What are the main advantages of buying an electric car, truck or SUV? Never needing to fill up with gasoline is a big one, and not emitting any carbon dioxide or other pollutants into the atmosphere is another. Acceleration has also won over many skeptics of EVs. Many Tesla models are considerably faster than many gasoline-powered sports sedans. So if you like jack rabbit starts from a stop light, an high torque EV can deliver!
High initial cost due to the expensive battery.
Limited Driving Range. Many would-be EV buyers are concerned about the range limitations presented by a fully electric vehicle. Yet many EVs today offer extended range battery packs that can travel up to 300 to 400 miles. Most base model EVs are capable of delivering a reliable range of at least 150 to 200 or more miles.
Cold weather significantly reduces the driving range of an EV. Cold weather can cut the driving range of an EV up to a third! Low temperatures can reduce battery output. Heating the passenger compartment and seats sucks even more power from the battery.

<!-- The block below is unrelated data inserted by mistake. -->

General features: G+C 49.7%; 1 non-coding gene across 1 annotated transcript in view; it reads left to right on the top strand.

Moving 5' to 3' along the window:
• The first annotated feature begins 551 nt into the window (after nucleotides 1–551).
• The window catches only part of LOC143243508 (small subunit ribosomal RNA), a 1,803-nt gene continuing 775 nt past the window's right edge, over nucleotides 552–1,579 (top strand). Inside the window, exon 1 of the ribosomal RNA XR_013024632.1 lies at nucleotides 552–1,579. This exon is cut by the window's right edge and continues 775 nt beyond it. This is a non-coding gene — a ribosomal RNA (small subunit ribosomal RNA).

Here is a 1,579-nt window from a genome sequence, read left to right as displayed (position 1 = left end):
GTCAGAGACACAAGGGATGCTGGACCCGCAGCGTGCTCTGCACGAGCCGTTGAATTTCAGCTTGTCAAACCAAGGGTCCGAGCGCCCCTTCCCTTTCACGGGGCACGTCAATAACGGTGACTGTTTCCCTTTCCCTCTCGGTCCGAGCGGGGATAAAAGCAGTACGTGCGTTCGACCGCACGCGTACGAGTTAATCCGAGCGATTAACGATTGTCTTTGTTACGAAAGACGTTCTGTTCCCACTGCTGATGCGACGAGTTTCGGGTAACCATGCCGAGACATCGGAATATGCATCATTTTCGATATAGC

Towing can also reduce the range of an EV. Tests have shown that using an electric truck to pull a trailer can cut range by as much as 50 percent! The heavier the load, the more it drains the battery to pull the extra load. That may not be an issue for a short haul, but for a long distance trip it means more frequent stops to recharge the battery.
Limited availability of charging stations. Range is seldom an issue for around town driving and everyday commuting. But for long distance travel, the limited availability of charging stations can be a concern. More and more fast charging stations are being added all the time, but finding an available charging station is still a challenge in many rural areas that are off the beaten path.